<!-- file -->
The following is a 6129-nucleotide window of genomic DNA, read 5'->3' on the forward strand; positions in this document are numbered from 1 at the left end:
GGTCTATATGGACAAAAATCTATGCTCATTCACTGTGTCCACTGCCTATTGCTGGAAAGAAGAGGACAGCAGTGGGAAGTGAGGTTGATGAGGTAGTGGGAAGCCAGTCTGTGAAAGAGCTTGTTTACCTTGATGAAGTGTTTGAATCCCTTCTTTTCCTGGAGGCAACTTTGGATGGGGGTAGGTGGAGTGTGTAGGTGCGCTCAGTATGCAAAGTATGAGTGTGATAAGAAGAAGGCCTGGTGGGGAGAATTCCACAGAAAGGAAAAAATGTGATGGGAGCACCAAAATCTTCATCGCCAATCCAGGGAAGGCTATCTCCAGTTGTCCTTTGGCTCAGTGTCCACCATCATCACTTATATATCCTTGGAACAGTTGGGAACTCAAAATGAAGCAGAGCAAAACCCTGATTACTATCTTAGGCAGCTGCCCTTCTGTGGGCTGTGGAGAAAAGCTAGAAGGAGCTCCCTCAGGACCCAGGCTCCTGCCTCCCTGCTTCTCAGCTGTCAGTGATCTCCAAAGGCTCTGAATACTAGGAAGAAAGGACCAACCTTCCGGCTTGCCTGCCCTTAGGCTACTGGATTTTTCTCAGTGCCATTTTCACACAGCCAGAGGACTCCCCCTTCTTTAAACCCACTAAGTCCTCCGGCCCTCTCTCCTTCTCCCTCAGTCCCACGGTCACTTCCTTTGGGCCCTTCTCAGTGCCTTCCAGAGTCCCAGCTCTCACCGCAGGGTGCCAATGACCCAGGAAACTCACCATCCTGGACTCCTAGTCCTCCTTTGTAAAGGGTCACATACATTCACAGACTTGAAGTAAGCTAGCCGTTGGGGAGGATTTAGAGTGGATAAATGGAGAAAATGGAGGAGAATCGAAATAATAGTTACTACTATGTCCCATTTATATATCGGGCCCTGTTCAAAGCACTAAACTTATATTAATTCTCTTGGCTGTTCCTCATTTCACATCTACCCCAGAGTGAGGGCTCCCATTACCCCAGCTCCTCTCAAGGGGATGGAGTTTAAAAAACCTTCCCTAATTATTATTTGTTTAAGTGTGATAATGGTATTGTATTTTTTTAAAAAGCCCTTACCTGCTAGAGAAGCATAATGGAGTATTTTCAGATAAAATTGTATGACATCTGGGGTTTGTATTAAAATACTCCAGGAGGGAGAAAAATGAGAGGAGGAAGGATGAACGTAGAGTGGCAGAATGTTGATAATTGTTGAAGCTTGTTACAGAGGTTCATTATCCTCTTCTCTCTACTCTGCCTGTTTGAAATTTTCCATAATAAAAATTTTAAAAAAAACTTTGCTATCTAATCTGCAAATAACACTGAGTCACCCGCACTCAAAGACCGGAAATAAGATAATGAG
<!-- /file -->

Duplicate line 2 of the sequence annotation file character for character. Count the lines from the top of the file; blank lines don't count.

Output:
GGTCTATATGGACAAAAATCTATGCTCATTCACTGTGTCCACTGCCTATTGCTGGAAAGAAGAGGACAGCAGTGGGAAGTGAGGTTGATGAGGTAGTGGGAAGCCAGTCTGTGAAAGAGCTTGTTTACCTTGATGAAGTGTTTGAATCCCTTCTTTTCCTGGAGGCAACTTTGGATGGGGGTAGGTGGAGTGTGTAGGTGCGCTCAGTATGCAAAGTATGAGTGTGATAAGAAGAAGGCCTGGTGGGGAGAATTCCACAGAAAGGAAAAAATGTGATGGGAGCACCAAAATCTTCATCGCCAATCCAGGGAAGGCTATCTCCAGTTGTCCTTTGGCTCAGTGTCCACCATCATCACTTATATATCCTTGGAACAGTTGGGAACTCAAAATGAAGCAGAGCAAAACCCTGATTACTATCTTAGGCAGCTGCCCTTCTGTGGGCTGTGGAGAAAAGCTAGAAGGAGCTCCCTCAGGACCCAGGCTCCTGCCTCCCTGCTTCTCAGCTGTCAGTGATCTCCAAAGGCTCTGAATACTAGGAAGAAAGGACCAACCTTCCGGCTTGCCTGCCCTTAGGCTACTGGATTTTTCTCAGTGCCATTTTCACACAGCCAGAGGACTCCCCCTTCTTTAAACCCACTAAGTCCTCCGGCCCTCTCTCCTTCTCCCTCAGTCCCACGGTCACTTCCTTTGGGCCCTTCTCAGTGCCTTCCAGAGTCCCAGCTCTCACCGCAGGGTGCCAATGACCCAGGAAACTCACCATCCTGGACTCCTAGTCCTCCTTTGTAAAGGGTCACATACATTCACAGACTTGAAGTAAGCTAGCCGTTGGGGAGGATTTAGAGTGGATAAATGGAGAAAATGGAGGAGAATCGAAATAATAGTTACTACTATGTCCCATTTATATATCGGGCCCTGTTCAAAGCACTAAACTTATATTAATTCTCTTGGCTGTTCCTCATTTCACATCTACCCCAGAGTGAGGGCTCCCATTACCCCAGCTCCTCTCAAGGGGATGGAGTTTAAAAAACCTTCCCTAATTATTATTTGTTTAAGTGTGATAATGGTATTGTATTTTTTTAAAAAGCCCTTACCTGCTAGAGAAGCATAATGGAGTATTTTCAGATAAAATTGTATGACATCTGGGGTTTGTATTAAAATACTCCAGGAGGGAGAAAAATGAGAGGAGGAAGGATGAACGTAGAGTGGCAGAATGTTGATAATTGTTGAAGCTTGTTACAGAGGTTCATTATCCTCTTCTCTCTACTCTGCCTGTTTGAAATTTTCCATAATAAAAATTTTAAAAAAAACTTTGCTATCTAATCTGCAAATAACACTGAGTCACCCGCACTCAAAGACCGGAAATAAGATAATGAG